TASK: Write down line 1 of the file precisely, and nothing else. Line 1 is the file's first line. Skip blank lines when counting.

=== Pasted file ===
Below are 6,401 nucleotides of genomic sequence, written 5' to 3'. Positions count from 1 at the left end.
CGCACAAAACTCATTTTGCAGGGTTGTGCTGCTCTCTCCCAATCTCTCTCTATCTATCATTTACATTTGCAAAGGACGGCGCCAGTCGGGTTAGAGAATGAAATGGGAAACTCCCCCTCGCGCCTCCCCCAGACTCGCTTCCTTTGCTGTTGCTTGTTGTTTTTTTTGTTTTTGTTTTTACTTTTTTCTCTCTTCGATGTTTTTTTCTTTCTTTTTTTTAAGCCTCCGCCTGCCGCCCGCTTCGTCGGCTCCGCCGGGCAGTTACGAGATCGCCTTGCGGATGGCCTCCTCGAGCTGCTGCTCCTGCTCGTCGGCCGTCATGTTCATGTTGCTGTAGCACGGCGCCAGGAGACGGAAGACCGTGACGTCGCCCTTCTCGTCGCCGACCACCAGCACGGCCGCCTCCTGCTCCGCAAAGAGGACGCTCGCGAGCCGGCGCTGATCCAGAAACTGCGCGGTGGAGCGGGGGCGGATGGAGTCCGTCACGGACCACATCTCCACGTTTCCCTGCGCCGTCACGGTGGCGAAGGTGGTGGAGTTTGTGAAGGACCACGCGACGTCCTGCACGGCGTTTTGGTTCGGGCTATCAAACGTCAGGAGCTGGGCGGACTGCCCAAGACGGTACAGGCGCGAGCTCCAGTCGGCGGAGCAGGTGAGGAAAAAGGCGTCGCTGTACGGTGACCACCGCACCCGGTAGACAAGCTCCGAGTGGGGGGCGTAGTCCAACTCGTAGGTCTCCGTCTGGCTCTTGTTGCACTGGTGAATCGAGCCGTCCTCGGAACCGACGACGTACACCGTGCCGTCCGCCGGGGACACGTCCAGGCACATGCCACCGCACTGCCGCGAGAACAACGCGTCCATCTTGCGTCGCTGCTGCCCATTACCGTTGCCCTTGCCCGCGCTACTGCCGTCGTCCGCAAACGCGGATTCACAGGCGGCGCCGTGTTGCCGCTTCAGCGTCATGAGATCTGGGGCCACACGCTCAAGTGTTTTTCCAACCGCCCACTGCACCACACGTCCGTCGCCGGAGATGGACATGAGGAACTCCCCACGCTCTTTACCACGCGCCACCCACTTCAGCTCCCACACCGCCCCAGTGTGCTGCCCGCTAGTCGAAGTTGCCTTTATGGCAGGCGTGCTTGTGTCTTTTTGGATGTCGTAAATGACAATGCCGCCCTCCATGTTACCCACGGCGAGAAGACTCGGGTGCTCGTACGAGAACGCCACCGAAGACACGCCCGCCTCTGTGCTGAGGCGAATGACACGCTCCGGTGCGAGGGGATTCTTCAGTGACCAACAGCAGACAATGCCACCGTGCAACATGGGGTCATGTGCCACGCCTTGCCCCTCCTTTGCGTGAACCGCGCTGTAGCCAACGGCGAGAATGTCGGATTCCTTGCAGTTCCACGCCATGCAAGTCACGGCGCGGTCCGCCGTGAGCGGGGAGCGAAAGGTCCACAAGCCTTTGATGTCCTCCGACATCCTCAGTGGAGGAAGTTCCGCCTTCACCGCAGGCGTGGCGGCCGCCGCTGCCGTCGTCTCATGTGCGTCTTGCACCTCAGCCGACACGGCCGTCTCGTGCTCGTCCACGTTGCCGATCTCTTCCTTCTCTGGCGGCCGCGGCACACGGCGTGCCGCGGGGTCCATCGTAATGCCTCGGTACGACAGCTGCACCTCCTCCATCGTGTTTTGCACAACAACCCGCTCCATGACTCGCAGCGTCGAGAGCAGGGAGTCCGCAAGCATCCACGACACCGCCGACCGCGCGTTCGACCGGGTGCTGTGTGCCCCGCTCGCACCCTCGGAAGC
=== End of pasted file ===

Below are 6,401 nucleotides of genomic sequence, written 5' to 3'. Positions count from 1 at the left end.